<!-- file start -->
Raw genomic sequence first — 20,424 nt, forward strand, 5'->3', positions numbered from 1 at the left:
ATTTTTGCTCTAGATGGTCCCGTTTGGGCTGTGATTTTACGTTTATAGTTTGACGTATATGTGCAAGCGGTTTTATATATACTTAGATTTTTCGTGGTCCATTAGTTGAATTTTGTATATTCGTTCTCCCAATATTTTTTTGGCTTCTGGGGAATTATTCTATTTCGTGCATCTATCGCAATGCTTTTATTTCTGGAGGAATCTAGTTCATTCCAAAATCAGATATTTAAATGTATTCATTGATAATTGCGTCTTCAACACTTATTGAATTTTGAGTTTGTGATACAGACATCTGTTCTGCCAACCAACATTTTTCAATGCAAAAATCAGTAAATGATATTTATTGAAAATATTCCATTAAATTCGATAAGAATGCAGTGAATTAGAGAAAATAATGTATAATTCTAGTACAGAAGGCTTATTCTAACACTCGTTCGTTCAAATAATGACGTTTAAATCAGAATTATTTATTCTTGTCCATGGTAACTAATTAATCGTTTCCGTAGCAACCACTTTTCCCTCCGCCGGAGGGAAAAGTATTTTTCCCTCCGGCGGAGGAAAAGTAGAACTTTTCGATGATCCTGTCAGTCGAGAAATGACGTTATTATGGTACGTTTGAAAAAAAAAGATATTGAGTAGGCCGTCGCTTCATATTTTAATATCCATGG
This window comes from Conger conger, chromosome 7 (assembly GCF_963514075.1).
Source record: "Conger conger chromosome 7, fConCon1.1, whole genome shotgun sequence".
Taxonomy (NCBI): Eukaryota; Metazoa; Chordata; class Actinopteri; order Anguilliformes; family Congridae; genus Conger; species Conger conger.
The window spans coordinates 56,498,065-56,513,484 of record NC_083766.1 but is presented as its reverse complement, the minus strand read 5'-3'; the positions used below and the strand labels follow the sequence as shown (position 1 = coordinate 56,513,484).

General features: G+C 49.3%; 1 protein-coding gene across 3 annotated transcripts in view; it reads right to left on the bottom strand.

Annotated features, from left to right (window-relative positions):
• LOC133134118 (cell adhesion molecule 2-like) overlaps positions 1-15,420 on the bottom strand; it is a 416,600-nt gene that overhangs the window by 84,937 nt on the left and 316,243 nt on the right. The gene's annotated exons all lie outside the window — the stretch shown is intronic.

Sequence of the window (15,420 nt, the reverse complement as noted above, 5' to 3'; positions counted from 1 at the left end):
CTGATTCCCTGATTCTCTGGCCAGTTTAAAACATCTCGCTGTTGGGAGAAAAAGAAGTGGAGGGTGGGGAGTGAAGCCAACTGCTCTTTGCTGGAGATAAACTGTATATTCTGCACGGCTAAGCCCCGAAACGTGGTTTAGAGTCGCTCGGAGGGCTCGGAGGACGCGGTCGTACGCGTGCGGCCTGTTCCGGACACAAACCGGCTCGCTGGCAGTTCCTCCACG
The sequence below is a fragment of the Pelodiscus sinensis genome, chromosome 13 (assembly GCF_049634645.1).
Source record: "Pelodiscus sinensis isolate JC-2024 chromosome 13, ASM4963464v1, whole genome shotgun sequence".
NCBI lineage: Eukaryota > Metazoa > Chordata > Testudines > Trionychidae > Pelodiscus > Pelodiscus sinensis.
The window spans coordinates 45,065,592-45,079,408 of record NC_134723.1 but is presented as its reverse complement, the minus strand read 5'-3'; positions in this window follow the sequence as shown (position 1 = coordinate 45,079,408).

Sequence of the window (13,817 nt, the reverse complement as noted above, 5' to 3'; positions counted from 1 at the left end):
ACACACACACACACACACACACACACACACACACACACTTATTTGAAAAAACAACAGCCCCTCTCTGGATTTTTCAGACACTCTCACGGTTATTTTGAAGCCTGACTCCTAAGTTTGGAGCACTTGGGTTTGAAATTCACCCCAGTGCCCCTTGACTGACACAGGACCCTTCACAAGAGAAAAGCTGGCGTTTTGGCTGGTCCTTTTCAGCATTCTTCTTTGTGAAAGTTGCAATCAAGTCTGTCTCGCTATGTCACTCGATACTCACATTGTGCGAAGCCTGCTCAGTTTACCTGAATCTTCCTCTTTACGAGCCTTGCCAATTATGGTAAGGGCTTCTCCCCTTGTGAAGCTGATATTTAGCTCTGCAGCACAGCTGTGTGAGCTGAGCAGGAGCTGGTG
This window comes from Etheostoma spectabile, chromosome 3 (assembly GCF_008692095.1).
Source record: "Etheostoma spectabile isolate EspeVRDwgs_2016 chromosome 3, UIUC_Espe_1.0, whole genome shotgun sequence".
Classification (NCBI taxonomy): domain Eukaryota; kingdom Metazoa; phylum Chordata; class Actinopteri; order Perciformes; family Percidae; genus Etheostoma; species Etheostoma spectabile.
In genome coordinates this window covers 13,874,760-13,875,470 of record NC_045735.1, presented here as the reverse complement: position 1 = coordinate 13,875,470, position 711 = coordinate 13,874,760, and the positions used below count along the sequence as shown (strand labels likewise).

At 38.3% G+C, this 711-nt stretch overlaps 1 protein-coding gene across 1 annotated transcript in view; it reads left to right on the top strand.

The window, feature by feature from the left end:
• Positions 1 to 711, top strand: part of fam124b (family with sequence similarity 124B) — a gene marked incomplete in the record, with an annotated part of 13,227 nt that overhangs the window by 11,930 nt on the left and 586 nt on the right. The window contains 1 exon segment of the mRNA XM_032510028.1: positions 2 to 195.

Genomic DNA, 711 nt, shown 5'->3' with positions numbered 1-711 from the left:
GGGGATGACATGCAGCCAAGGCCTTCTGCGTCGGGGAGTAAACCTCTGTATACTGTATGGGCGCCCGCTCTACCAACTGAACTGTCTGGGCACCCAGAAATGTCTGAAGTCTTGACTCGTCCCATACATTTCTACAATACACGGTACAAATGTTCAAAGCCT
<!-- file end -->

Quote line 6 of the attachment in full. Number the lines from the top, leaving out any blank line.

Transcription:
The window spans coordinates 56,498,065-56,513,484 of record NC_083766.1 but is presented as its reverse complement, the minus strand read 5'-3'; the positions used below and the strand labels follow the sequence as shown (position 1 = coordinate 56,513,484).